Recently, we were invited to participate in the Summer Stage 2014 Harlem Dance Caravan at the Marcus Garvey Park. It’s under the Summer Stage umbrella but they bring in different companies to perform on the same stage and my company will perform one piece. In April I am going to Brazil to teach a work shop. I mentioned to them that I have a company and that I wanted them to perform over there. That’s a conversation for us to have, but I already planted the seed. That’s basically what I am constantly doing.
I have dancers from all over the planet. I feel that my dancer’s represent World Jazz pretty well. We represent all of the people as opposed to everyone having to look a certain way. The main focus for me is finding and connecting with dancers that have a very strong sense of self and intuitiveness. Their intuitive character plays a strong part in World Jazz.
What do you think the secret to your longevity is?
I haven’t stopped training, exercising, and dancing. I participate in my classes I teach and do some of the exercise that my students are doing. There are certain rituals that I have such as meditation, breathing, and yoga. I do different kinds of yoga that has been very helpful in maintaining my physical body, strength, and my core. For a lot of my students I tell them I treat myself like a queen. I know that has contributed greatly. I also have to say my parents and ancestors have a lot to do with my longevity. It has a lot to do with where and how I was brought up, and how I lived in a community. I have a memory of what I was given and the kind of love that I was exposed to. The neighbors loved you as well as your family members. I feel like that kind of energy and love holds you up through the years, even when times get rough.
I can’t say it’s just the dance and the training; it’s a combination of being consistent, disciple, eating well, and my connection to people, family, and the universe. I feel like there’s a rhythmical vibration that I pay attention to that really helps me. Quiet time is so important. When I share that information with my dancers they say they don’t know how to be quiet. If it stresses you out to think about meditation then don’t close your eyes. Just sit quietly, turn the lights down, and chill out for 5 minutes. I have honored that aspect of my life and I feel like that has infused me with energy and it keeps replenishing me.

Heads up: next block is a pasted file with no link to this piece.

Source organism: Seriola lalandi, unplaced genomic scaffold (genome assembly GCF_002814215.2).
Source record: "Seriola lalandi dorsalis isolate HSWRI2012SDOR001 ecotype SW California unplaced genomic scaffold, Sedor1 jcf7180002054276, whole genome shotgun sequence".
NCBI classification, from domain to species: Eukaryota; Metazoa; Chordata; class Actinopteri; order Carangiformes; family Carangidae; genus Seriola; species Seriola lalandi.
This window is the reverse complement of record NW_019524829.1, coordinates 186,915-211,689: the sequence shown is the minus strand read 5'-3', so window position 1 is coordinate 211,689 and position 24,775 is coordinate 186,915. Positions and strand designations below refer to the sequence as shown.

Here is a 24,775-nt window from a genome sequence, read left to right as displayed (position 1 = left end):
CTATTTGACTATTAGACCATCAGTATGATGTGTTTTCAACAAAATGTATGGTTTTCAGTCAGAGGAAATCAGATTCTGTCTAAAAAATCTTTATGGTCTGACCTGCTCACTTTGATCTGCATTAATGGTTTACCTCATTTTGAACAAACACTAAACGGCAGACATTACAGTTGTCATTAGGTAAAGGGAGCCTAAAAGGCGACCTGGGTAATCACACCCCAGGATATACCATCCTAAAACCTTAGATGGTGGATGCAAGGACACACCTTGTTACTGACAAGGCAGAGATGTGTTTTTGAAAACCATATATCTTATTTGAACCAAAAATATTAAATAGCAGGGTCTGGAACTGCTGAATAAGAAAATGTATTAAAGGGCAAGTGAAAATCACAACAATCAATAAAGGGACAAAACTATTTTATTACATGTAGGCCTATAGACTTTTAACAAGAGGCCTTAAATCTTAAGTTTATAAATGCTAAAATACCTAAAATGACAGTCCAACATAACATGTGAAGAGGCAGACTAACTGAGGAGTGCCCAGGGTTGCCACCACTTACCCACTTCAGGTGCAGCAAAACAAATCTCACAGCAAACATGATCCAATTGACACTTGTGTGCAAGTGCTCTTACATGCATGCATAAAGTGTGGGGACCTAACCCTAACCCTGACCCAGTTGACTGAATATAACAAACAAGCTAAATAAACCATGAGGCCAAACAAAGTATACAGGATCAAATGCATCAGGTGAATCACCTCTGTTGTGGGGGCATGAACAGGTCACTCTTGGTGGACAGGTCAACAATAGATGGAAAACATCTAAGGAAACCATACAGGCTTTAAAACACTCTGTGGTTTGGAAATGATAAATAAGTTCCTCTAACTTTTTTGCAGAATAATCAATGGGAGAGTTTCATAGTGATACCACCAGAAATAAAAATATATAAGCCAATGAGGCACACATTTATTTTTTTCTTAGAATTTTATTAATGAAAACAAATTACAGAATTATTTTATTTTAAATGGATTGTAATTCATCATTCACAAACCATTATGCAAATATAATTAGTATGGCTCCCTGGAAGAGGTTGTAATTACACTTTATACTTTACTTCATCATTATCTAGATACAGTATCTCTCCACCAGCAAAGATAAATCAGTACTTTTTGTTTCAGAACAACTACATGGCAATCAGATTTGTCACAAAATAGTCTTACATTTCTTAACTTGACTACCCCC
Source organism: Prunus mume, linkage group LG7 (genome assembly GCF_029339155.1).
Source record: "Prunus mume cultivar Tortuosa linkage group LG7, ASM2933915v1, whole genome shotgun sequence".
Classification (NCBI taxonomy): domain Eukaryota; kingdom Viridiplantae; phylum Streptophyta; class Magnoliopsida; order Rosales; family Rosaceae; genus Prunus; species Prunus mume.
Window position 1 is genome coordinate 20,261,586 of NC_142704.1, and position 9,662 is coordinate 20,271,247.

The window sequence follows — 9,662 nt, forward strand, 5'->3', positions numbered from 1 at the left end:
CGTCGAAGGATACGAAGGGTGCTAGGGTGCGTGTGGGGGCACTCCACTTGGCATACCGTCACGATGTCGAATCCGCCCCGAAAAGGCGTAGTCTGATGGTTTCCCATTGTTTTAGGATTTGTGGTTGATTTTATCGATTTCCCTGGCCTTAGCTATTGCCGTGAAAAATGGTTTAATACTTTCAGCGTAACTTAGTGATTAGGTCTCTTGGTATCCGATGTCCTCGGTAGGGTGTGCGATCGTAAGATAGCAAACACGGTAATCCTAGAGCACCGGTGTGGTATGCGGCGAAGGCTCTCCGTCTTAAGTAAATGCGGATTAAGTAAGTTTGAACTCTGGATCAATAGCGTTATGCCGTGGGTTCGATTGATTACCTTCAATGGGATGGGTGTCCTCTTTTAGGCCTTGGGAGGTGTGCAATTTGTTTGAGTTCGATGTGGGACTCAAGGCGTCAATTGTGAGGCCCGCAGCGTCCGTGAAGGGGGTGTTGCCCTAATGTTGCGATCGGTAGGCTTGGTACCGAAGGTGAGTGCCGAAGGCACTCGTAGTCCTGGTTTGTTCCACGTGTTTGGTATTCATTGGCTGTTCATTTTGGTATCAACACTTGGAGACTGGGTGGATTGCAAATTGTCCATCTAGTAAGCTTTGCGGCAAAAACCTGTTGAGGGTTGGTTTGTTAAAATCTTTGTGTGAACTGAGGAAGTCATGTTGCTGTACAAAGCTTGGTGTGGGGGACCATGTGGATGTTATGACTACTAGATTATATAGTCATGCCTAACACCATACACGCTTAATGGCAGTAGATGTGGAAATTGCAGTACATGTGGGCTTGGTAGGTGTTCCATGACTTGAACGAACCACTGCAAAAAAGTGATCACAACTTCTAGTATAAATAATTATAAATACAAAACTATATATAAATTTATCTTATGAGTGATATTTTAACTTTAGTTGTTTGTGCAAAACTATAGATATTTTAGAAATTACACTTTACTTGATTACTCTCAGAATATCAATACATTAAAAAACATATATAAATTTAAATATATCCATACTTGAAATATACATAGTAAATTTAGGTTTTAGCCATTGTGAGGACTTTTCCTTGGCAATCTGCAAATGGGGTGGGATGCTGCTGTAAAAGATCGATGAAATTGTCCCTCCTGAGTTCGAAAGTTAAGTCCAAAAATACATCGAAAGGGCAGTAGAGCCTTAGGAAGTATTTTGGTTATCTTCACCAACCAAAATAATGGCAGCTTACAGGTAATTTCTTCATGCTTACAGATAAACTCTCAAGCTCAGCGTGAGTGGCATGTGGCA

I am no different from everyone else, I get tired. I am able to take time to slow down my rhythm and vibration so that I am able to keep going. That serves an amazing purpose for all of us. It’s the matter of me acknowledging that it works and honoring it. I tell my students the warm up is a meditation, class is meditation. You have to be present and breathe properly.
What are your tips on how to train a dancer?
It’s not just about how to train a dancer. What does training mean? What is training? I feel like we are living in a time where so much has been commercialized. I feel like the dance community shifted a bit when hip-hop got popular. There is nothing wrong with hip-hop; I admire hip-hop artists because they have something very organic, animalistic, and fierce. For a lot of people they remain within that environment pursuing only what they already know, as opposed to stepping outside of it to learn other things. A lot of the kids don’t understand the concept of training. They think it’s about doing something they already know. Part of my teaching has been based on educating those that are interested in learning. I tell them the whole idea of training is to repeat the same thing at least three times a week. Twice a week is doable, but the more you do it the more your muscle memory strengthens. We are attempting to do great at something we forgot because too many days have gone by and the muscle memory is weak.